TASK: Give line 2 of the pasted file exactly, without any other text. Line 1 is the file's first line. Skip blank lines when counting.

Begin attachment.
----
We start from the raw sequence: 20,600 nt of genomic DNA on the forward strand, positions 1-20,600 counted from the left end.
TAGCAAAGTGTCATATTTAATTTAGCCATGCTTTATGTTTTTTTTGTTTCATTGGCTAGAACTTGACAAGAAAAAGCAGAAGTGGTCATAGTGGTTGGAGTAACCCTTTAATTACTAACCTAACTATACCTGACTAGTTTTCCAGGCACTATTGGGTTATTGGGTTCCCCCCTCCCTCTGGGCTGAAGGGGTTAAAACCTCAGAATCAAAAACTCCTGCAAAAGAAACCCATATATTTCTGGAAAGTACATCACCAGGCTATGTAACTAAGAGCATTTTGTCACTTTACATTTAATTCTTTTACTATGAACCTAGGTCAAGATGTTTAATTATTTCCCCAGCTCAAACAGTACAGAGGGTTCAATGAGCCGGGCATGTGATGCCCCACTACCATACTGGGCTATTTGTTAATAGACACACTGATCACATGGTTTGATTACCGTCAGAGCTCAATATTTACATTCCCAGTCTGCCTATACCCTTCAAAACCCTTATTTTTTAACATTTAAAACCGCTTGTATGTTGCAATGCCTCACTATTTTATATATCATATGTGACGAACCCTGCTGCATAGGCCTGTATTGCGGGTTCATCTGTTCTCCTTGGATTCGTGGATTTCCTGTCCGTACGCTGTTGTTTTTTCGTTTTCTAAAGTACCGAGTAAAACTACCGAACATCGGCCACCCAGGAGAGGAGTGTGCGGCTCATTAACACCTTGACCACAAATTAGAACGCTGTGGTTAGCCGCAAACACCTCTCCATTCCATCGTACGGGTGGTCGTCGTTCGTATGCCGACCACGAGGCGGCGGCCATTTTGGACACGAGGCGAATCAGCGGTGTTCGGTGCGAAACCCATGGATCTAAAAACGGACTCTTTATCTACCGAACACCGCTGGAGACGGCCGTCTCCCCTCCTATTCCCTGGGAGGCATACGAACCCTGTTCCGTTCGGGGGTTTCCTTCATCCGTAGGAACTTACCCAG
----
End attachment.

TAGCAAAGTGTCATATTTAATTTAGCCATGCTTTATGTTTTTTTTGTTTCATTGGCTAGAACTTGACAAGAAAAAGCAGAAGTGGTCATAGTGGTTGGAGTAACCCTTTAATTACTAACCTAACTATACCTGACTAGTTTTCCAGGCACTATTGGGTTATTGGGTTCCCCCCTCCCTCTGGGCTGAAGGGGTTAAAACCTCAGAATCAAAAACTCCTGCAAAAGAAACCCATATATTTCTGGAAAGTACATCACCAGGCTATGTAACTAAGAGCATTTTGTCACTTTACATTTAATTCTTTTACTATGAACCTAGGTCAAGATGTTTAATTATTTCCCCAGCTCAAACAGTACAGAGGGTTCAATGAGCCGGGCATGTGATGCCCCACTACCATACTGGGCTATTTGTTAATAGACACACTGATCACATGGTTTGATTACCGTCAGAGCTCAATATTTACATTCCCAGTCTGCCTATACCCTTCAAAACCCTTATTTTTTAACATTTAAAACCGCTTGTATGTTGCAATGCCTCACTATTTTATATATCATATGTGACGAACCCTGCTGCATAGGCCTGTATTGCGGGTTCATCTGTTCTCCTTGGATTCGTGGATTTCCTGTCCGTACGCTGTTGTTTTTTCGTTTTCTAAAGTACCGAGTAAAACTACCGAACATCGGCCACCCAGGAGAGGAGTGTGCGGCTCATTAACACCTTGACCACAAATTAGAACGCTGTGGTTAGCCGCAAACACCTCTCCATTCCATCGTACGGGTGGTCGTCGTTCGTATGCCGACCACGAGGCGGCGGCCATTTTGGACACGAGGCGAATCAGCGGTGTTCGGTGCGAAACCCATGGATCTAAAAACGGACTCTTTATCTACCGAACACCGCTGGAGACGGCCGTCTCCCCTCCTATTCCCTGGGAGGCATACGAACCCTGTTCCGTTCGGGGGTTTCCTTCATCCGTAGGAACTTACCCAG